EXOGENOUS INFLUENCES ON PRESS FREEDOM
Obviously, all three of the mechanisms proposed above are speculative, but they are all plausible explanations for the empirical findings
reported. This indirectly addresses the role that exogenous influences
might play in establishing and maintaining the free and effective role of
the press. Raymond Nixon ( 1960, 1965) offered three conditions as
strongly correlated with the presence of a free press, all of which are
endogenous to the states. However, changing these internal characteristics of states is an unlikely avenue for effectively fostering the growth
of new free presses. Organizations committed to the ideal of a free press,
such as the International Press Institute, often attempt to foster free
presses by generating influences exogenous to states, such as diplomatic
pressure from external sources. This brief analysis suggests that the policies of President Nixon may have had negative effects. This in turn
implies that positive efforts to expand global press freedoms might prove
to be effective, but it is necessary to identify the specific causal mechanisms at work.
Thanks to Wooter deBeen, Shannon Guillotte Becnel, and Scott
McCrossen for their research assistance during the coding process.
The codings for Nicaragua are identical in the dichotomous comparison of these two data sets.
In the second analysis conducted in Chapter 4, it was possible to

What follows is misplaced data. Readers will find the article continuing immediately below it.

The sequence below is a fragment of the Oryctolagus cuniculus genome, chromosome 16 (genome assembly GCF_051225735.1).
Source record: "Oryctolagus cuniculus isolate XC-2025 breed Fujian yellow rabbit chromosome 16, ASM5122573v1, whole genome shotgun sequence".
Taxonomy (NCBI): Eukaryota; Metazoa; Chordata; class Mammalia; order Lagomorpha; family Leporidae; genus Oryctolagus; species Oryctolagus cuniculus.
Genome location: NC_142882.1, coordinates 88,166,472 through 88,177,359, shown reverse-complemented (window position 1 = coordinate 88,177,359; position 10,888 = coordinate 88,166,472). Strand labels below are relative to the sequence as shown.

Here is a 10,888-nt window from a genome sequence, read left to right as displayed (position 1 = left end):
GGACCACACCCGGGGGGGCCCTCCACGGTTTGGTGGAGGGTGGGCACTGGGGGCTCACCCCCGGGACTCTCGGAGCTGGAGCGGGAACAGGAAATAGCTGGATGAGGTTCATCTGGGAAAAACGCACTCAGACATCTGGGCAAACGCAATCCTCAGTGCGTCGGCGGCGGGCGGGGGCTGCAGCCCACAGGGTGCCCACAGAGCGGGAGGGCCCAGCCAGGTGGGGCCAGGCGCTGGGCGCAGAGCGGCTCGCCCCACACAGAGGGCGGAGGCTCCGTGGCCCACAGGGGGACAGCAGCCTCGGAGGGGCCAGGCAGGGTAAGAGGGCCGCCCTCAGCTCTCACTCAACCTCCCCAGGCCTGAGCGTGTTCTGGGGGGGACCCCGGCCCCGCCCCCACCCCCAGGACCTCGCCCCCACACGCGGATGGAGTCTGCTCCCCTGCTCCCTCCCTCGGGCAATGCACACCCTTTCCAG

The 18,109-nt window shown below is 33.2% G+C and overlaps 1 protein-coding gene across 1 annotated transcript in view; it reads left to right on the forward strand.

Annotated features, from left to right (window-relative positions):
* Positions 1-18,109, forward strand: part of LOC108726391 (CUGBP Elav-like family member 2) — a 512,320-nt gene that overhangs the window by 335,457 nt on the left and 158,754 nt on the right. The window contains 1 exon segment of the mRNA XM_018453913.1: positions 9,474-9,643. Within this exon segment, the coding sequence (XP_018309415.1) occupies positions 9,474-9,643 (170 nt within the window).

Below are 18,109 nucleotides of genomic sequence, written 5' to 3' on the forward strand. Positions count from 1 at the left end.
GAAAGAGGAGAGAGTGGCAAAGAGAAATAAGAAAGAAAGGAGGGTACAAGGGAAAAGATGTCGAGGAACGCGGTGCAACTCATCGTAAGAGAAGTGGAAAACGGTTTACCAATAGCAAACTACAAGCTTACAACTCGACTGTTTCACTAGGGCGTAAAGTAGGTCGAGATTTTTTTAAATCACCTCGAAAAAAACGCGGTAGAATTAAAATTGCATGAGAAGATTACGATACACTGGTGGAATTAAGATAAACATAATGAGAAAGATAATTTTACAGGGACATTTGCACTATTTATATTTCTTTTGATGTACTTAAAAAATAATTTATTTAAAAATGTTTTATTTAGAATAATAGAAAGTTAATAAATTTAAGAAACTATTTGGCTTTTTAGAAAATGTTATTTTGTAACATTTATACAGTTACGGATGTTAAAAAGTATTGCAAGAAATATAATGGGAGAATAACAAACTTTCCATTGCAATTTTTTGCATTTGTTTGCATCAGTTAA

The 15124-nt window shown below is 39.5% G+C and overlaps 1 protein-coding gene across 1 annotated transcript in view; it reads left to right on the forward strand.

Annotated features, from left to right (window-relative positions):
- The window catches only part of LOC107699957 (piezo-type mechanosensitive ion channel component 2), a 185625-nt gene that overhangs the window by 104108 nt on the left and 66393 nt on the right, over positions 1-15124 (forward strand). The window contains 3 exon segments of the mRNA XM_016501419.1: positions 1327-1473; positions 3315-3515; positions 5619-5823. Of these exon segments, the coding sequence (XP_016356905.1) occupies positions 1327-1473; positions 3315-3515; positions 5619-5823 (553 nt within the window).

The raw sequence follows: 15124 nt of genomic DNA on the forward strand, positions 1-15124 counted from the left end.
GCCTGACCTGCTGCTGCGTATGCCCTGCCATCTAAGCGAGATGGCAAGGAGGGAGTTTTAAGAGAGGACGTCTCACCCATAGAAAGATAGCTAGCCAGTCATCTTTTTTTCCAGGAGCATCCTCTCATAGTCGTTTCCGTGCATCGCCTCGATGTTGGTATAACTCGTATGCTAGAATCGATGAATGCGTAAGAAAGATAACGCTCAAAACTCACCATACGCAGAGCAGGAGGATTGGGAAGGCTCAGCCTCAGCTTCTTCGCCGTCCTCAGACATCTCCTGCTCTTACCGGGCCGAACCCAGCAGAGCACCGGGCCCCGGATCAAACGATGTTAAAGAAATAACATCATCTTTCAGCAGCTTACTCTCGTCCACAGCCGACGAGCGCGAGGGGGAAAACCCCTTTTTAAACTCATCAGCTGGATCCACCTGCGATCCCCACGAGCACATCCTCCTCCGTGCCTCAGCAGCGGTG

confirm this insight from the coding process. Splitting the media variable
up into separate dummy variables for each category consistently produced regression results that were similar to those attained with the simpler dichotomous coding.
A research note regarding the correlation between Nixon's presidency and the drop in global press freedom originally appeared in Southeastern Political Quarterly (
Van Belle, 1998), and the identical portions
of this appendix have been reprinted with permission.
This methodology is detailed in Berry and
Lewis-Beck ( 1986). The
analysis was also run with a one-year lag, producing almost identical
results. In the absence of a theoretical model outlining a causal linkage
and justifying a lagged effect, the analysis without one is reported here.
For a short summary, see Tebbel and
Watts ( 1985: 500-515). Porter
( 1976) and Keogh ( 1972) provide more thorough analyses of just
how extensive and determined the Nixon war on the news media was.